Why should companies, at every stage of the company lifecycle, think about board effectiveness?

Board effectiveness is a fundamental issue at every stage of a company, regardless of company value or number of employees, as it translates to how effectively values, vision and strategy are replicated and reinforced at all levels of the business. I think many companies, especially in the Australian context, are reluctant to tie discussions of board effectiveness to material priorities and business results. Effective and dynamic boards are invariably those that cultivate a culture of regular self-assessment, which translates into tangible business results, such as revenue generation, talent retention and acquisition, and the achievement of strategic objectives. As the company grows and matures through different stages, the cumulative effect of good governance practices and board effectiveness becomes apparent throughout the organization.

What is the advice you always share with the directors you work with?

As with all leadership in every industry, sector and context, the most effective directors are servant leaders. They recognize that they are appointed to serve the company and its stakeholders, not themselves, and they take active ownership in building a company they would be proud to work for, whether as an executive or as an intern. They are also willing to share their experience, wisdom and time with others, particularly in mentoring and developing the next generation of director candidates. It means parking your ego at the door, which is not an easy thing to do in the corporate world, and walking into the boardroom with humility and an awareness of a director’s responsibilities and limitations.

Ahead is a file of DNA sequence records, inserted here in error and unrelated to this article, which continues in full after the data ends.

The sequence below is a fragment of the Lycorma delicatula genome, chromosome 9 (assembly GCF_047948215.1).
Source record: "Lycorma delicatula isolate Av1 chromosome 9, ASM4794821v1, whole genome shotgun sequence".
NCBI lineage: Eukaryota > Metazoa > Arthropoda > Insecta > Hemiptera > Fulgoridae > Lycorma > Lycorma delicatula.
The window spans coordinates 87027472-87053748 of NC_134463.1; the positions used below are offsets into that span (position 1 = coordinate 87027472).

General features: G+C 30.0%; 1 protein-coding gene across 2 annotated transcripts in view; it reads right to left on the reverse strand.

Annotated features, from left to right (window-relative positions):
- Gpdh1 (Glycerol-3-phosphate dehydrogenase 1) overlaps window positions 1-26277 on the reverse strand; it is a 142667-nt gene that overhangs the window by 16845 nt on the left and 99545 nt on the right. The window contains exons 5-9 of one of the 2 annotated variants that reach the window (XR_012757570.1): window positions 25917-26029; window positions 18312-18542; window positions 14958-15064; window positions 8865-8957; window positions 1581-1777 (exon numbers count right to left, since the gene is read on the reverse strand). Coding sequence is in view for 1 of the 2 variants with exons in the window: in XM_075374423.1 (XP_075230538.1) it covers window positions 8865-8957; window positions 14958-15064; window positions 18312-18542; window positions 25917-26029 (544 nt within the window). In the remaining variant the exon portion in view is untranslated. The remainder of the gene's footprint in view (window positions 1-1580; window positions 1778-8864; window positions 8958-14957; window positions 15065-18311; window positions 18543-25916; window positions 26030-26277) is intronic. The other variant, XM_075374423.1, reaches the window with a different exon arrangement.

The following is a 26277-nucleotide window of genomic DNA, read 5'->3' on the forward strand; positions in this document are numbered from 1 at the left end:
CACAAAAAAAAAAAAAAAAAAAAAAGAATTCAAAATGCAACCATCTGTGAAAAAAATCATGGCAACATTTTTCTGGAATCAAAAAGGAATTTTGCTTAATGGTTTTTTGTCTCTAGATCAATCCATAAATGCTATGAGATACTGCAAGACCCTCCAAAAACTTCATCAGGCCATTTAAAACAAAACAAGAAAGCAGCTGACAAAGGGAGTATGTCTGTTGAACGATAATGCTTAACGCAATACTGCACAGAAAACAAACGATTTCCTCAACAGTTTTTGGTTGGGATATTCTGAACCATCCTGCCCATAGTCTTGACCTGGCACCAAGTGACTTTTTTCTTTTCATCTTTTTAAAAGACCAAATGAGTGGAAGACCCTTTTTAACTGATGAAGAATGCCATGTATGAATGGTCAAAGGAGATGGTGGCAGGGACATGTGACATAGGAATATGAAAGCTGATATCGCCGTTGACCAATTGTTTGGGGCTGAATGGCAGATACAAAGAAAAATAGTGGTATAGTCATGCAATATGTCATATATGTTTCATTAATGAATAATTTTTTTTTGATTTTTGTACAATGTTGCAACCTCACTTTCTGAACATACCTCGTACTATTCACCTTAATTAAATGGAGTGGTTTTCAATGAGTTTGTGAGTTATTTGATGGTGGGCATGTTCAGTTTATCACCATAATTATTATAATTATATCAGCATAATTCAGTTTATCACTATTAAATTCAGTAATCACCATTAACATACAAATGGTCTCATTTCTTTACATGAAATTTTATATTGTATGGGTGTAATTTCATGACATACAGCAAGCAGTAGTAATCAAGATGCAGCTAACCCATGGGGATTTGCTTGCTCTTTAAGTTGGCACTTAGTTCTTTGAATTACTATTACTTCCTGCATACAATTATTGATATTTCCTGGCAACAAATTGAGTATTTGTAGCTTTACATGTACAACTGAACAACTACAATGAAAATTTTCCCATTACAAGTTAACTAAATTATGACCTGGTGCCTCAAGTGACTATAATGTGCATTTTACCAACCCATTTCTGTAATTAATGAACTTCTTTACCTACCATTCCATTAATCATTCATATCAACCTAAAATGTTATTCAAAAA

Learn more on how the Board Advisory Team brings value to boards and management teams through qualitative and quantitative assessments and corporate governance services.